Winter Reads

When the days get shorter and the temperature drops, it’s the perfect time to curl up with a good book. Here are a few recently published page-turners penned by South Shore authors.


Before the Mayflower

Set 33 years before the Mayflower’s Atlantic crossing in 1620, this meticulously researched work of historical fiction incorporates the stories of real life families like the Brewsters and Bradfords with a fictional London family of printer Nicholas Okes. The book illuminates the importance of the printing press and how it inextricably linked the English who separated from the King’s Church, like the Brewsters and Brewers, who jointly published controversial books in Holland. In this story, a romance between one of the Okes daughters and a Brewster son brings the families back together, standing on the docks in Southampton, waiting for the ships to be readied for the Atlantic voyage. In the end, who will make the dangerous journey, and will it be for love, land, or religious freedom? Author Jennifer Sinsigalli lives in Duxbury. She is a Williams College graduate and former historical interpreter in the 17-century English Village at Plimoth Patuxet Museums. Proceeds from the book support Plimoth Patuxet Museums (Plymouth, Massachusetts) and to the American Leiden Pilgrim Museum (Leiden, the Netherlands). Donations will also be offered to the Pieterskerk, Hooglandsekerk, and Weaver’s House Museum (Leiden, the Netherlands), as well as the Rijksmuseum (Amsterdam, the Netherlands).

Pickleball Is Life: The Complete Guide to Feeding Your Obsession

The ultimate keepsake for every pickleball fan, “Pickleball Is Life: The Complete Guide to Feeding Your Obsession” (HarperCollins Publishers; October 2022) is a guide to America’s fastest growing recreational sport. Easy to learn, but impossible to master, pickleball provides a good workout and a cheerful way to interact with others—something people crave now more than ever. It’s no wonder that nearly 5 million people nationwide have picked up their paddles and taken to the court. Author Erin McHugh is a former publishing industry executive and the author of 30 books of humor, inspiration, trivia, children’s, history, and LGBTQ topics. The South Dartmouth resident is an avid pickleball player. Her book takes readers on a journey from the sport’s quirky origins to its modern-day cult following. Along the way, vibrant 4-color illustrations share even more pickleball knowledge, including etiquette tips, a DIY court, obscure rules, and pointers for (good-natured) trash talk. So, whether they’re uninitiated or obsessed, readers will find even more to love about the world’s greatest sport.  IG: @erinmchughhere.


Forever Home: How We Turned Our House into a Haven for Abandoned, Abused and Misunderstood Dogs—and Each Other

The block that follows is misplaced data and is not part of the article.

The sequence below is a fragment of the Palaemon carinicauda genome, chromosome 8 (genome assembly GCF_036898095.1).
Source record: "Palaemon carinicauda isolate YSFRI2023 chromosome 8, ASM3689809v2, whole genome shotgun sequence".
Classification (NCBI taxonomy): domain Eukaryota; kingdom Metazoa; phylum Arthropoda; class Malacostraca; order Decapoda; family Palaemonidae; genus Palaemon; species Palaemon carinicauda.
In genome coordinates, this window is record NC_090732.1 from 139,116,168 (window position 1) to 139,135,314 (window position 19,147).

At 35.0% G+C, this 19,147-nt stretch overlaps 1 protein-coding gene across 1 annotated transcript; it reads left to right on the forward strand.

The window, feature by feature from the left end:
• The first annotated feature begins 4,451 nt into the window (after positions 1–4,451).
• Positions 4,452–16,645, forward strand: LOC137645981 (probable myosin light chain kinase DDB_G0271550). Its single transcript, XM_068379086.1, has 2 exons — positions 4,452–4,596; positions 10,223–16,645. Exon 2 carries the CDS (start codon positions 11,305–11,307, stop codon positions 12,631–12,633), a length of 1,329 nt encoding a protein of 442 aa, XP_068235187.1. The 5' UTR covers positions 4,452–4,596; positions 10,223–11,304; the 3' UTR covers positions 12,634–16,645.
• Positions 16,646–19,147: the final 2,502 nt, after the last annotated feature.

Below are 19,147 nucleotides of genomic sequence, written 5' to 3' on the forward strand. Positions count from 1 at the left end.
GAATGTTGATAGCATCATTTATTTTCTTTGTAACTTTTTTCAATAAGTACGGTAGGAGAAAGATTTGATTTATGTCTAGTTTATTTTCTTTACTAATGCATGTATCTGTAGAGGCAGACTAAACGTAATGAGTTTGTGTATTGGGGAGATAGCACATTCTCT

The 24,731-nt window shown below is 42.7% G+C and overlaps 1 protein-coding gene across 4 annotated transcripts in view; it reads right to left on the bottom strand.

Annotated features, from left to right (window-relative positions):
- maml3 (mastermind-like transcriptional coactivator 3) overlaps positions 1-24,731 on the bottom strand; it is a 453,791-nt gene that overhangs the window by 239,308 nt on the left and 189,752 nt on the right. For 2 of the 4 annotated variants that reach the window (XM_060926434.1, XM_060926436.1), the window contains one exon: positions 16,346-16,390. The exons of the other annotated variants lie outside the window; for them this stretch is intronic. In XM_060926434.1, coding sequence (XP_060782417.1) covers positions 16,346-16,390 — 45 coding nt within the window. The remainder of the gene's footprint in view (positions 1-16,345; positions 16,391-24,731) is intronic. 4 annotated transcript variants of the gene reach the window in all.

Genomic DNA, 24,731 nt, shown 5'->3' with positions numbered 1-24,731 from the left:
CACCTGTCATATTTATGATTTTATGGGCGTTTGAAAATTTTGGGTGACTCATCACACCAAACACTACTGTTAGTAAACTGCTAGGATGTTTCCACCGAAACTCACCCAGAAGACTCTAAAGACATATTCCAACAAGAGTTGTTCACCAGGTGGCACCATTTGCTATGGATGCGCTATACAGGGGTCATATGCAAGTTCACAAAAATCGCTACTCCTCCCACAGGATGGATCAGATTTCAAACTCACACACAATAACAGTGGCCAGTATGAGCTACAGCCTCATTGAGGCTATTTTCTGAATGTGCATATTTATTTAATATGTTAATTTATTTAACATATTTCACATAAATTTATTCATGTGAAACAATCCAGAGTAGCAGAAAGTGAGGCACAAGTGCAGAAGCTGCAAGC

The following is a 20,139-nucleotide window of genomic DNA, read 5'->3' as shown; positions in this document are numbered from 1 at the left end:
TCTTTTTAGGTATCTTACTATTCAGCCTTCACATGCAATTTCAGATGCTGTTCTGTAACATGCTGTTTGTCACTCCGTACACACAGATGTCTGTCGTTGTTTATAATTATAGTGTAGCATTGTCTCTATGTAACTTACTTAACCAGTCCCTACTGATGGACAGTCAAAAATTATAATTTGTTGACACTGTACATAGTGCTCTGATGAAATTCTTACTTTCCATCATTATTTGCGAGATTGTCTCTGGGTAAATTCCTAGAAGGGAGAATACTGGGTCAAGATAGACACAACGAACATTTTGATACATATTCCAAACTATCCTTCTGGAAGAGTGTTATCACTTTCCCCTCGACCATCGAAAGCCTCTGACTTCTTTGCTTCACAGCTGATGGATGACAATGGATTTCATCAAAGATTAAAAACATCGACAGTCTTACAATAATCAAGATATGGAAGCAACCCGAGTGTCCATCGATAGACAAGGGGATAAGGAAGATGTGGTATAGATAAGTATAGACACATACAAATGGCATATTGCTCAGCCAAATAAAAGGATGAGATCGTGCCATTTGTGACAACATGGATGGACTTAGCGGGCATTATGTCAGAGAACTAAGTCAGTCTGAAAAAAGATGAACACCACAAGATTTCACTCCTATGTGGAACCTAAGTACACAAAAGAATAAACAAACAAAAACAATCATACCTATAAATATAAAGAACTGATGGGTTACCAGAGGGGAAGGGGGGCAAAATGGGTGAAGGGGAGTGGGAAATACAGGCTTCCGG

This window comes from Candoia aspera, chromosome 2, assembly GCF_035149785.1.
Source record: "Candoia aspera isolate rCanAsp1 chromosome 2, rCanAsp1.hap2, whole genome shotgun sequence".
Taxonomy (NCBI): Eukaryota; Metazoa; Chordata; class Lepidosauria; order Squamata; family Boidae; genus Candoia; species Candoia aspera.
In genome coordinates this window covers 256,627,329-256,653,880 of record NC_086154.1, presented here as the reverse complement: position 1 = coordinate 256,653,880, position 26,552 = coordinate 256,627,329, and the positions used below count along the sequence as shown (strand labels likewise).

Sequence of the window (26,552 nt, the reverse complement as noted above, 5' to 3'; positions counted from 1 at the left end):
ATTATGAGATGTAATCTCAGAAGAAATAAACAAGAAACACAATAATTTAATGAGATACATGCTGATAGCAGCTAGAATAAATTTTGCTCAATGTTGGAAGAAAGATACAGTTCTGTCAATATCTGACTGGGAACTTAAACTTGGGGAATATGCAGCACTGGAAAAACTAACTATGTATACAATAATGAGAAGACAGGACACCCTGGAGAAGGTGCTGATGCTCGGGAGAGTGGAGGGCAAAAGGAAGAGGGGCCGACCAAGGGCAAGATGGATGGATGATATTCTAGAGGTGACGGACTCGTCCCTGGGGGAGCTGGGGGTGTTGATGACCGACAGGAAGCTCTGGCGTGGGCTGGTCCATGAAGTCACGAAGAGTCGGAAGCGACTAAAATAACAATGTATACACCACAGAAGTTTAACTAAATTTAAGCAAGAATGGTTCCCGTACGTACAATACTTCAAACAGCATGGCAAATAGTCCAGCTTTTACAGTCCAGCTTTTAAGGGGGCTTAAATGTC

Co-authored by Hingham’s own Larry Lindner, “Forever Home” (HarperOne; October 2022) is a heartwarming story that chronicles the journey of Danny Robertshaw and Ron Danta, founders of Danny & Ron’s Rescue and the stars of the Netflix documentary “Life in the Doghouse.” The book delves into how the couple came to establish one of the most successful dog rescues in the world and details how they managed to rescue, rehabilitate, and adopt out over 14,000 abandoned and abused dogs—right from their own home. Based in South Carolina, Robertshaw and Danta became even more committed to their cause after Hurricane Katrina left thousands of pets homeless. In this touching memoir, we get a look at how Danny and Ron successfully provided pets in need with the care and love that they deserve. Ultimately, “Forever Home” conveys a message of acceptance, kindness and love and serves as a reminder that hope and joy can arise from the darkest of circumstances, and that we all can make the world a better place for ourselves and our animal friends. 

Dark Rivers to Cross

Penned by Scituate author Lynne Reeves Griffin, “Dark Rivers to Cross” (Crooked Lane Books; November 2022) is an emotionally charged novel of domestic suspense that sensitively addresses adoption, inherited trauma, and the stories that parents keep from their children in hopes they can protect them from truth’s painful realities. The novel’s central character, Lena Blackwell, has kept her sons sheltered and close by her side for over two decades, working and living at their successful Maine river lodge. When Lena’s son Jonah insists on searching for his biological family, she resolves to stop him from discovering what is certain to shatter the peaceful life she’s built for him and his brother. At first, she’s successful hiding her devastating secrets. But when friends from her past unexpectedly arrive at the lodge, a series of events is put into motion that Lena is unable to halt, jeopardizing the very relationships she’s lied to protect and forcing her to sacrifice everything, perhaps even her life, to protect her sons. The story “Dark Rivers to Cross” examines the extraordinary ways family trauma changes relationships, creating disparity between what we want for ourselves and the ones we love.